Understanding Weight Lifting

Posted by Team Nuvo on Aug 13, 2015

barbells and dumbbells

A lot of times when people, women especially, start a diet they are adverse to lifting weights. They have an unfounded fear that if they lift weights, they will become big and bulky- the opposite of little and lithe.

If you are about to embark on a new healthy lifestyle and have some of these same fears about lifting weights, you should know that, contrary to popular belief, lifting weights doesn’t have to bulk you up or put weight on you.

In fact, weight lifting is actually very effective at reducing body fat, which is why it is incorporated into so many diets. When weights are lifted properly, the activity can easily lead to weight loss.

One of the first things for all people pursuing weight loss should know is that, yes, weight lifting of any sort does have the potential to make the scale go up. However, if that does happen, it’s important to understand that it’s not necessarily a bad thing.

See, the scale can only tell you so much- that’s one of the first things you’ll learn. You should not be focused on the scale. A simple number on the scale is just that- a number.

That number can’t tell you important details, such as what percentage of the weight is fat, what percentage is muscle, and/or what percentage is water. When people gain weight because of weight lifting, it’s usually for one of two reasons.

The first is that they’re simply retaining water. Sometimes, when underworked muscles are suddenly sent into overdrive, they’ll compensate by storing water. This can lead to an uptick in weight, but it’s not real weight. It’s just a measure of the amount of water in the body. Once the body gets used to the change in activity level, things will go back to normal.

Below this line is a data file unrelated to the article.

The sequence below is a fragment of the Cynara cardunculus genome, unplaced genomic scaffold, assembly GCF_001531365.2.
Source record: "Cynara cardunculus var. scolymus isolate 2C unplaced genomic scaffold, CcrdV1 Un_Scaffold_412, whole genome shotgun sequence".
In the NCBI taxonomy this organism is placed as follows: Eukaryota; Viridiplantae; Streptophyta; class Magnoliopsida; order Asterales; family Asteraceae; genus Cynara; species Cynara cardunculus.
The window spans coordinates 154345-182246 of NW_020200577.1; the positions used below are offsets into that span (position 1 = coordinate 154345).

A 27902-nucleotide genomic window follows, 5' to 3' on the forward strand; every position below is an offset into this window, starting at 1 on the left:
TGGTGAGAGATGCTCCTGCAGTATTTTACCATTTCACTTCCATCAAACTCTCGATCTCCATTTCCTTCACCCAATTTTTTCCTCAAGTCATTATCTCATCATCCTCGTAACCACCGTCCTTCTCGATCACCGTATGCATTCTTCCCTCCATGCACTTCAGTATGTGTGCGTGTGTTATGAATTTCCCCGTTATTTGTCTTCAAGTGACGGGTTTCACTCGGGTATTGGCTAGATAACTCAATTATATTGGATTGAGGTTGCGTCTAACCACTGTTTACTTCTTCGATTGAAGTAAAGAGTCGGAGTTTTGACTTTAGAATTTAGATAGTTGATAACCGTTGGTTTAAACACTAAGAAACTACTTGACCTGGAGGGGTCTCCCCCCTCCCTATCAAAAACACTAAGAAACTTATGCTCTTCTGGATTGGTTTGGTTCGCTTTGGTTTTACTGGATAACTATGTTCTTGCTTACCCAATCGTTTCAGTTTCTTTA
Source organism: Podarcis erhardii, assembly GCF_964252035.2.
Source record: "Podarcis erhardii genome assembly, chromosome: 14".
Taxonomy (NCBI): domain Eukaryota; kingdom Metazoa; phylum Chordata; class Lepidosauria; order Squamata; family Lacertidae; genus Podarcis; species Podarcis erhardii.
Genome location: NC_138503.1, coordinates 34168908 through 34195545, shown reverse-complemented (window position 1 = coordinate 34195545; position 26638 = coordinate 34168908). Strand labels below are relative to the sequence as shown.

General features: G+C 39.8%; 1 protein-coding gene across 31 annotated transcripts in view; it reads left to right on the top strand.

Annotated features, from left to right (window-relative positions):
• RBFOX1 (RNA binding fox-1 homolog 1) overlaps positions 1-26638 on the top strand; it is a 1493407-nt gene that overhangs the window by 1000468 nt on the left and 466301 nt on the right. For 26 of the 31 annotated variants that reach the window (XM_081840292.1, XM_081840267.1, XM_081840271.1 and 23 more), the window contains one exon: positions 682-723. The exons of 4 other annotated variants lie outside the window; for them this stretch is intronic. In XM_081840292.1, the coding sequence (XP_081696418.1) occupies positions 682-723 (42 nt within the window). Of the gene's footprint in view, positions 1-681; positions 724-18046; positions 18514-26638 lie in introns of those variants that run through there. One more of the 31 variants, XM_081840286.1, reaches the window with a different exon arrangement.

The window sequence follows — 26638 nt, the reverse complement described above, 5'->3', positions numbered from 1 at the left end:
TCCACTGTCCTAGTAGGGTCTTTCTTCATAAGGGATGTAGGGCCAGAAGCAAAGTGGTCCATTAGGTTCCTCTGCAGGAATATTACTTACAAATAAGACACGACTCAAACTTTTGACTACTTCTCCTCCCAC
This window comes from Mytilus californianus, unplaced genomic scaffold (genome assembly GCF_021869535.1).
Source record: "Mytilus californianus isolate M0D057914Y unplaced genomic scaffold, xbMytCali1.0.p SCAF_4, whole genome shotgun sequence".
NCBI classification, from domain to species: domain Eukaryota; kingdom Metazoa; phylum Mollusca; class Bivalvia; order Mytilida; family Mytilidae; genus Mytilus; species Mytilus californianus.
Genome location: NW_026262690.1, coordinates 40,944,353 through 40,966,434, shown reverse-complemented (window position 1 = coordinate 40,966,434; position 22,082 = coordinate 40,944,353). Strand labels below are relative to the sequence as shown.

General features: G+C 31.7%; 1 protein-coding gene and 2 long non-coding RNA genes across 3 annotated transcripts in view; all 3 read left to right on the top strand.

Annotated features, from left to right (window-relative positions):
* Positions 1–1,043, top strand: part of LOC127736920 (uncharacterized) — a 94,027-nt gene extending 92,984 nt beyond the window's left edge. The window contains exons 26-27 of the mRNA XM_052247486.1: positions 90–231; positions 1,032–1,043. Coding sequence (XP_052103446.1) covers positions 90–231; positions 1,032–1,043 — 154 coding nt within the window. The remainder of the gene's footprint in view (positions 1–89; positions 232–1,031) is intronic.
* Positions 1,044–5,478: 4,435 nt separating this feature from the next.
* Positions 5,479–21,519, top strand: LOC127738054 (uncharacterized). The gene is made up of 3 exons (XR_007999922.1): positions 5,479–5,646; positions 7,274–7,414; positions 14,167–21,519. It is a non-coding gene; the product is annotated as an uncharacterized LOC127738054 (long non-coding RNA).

The second is that they have gained weight in the form of muscle tissue. Muscle is more dense, powerful, and calorie burning than fat, so sometimes, as you turn fat into muscle, you can end up gaining pounds, but what’s important to understand is that the lean, toned muscle will look much better than the flabby, floppy fat, which is what really matters. That number on the scale doesn’t say a thing about how you look and feel.

So, if you are thinking of lifting weights, don’t shy away and also don’t get too dependent on the scale. When you get too over-focused on a number, you lose the true value of losing weight- which is to look and feel better. After all, if you can accomplish those things, does a number really matter?


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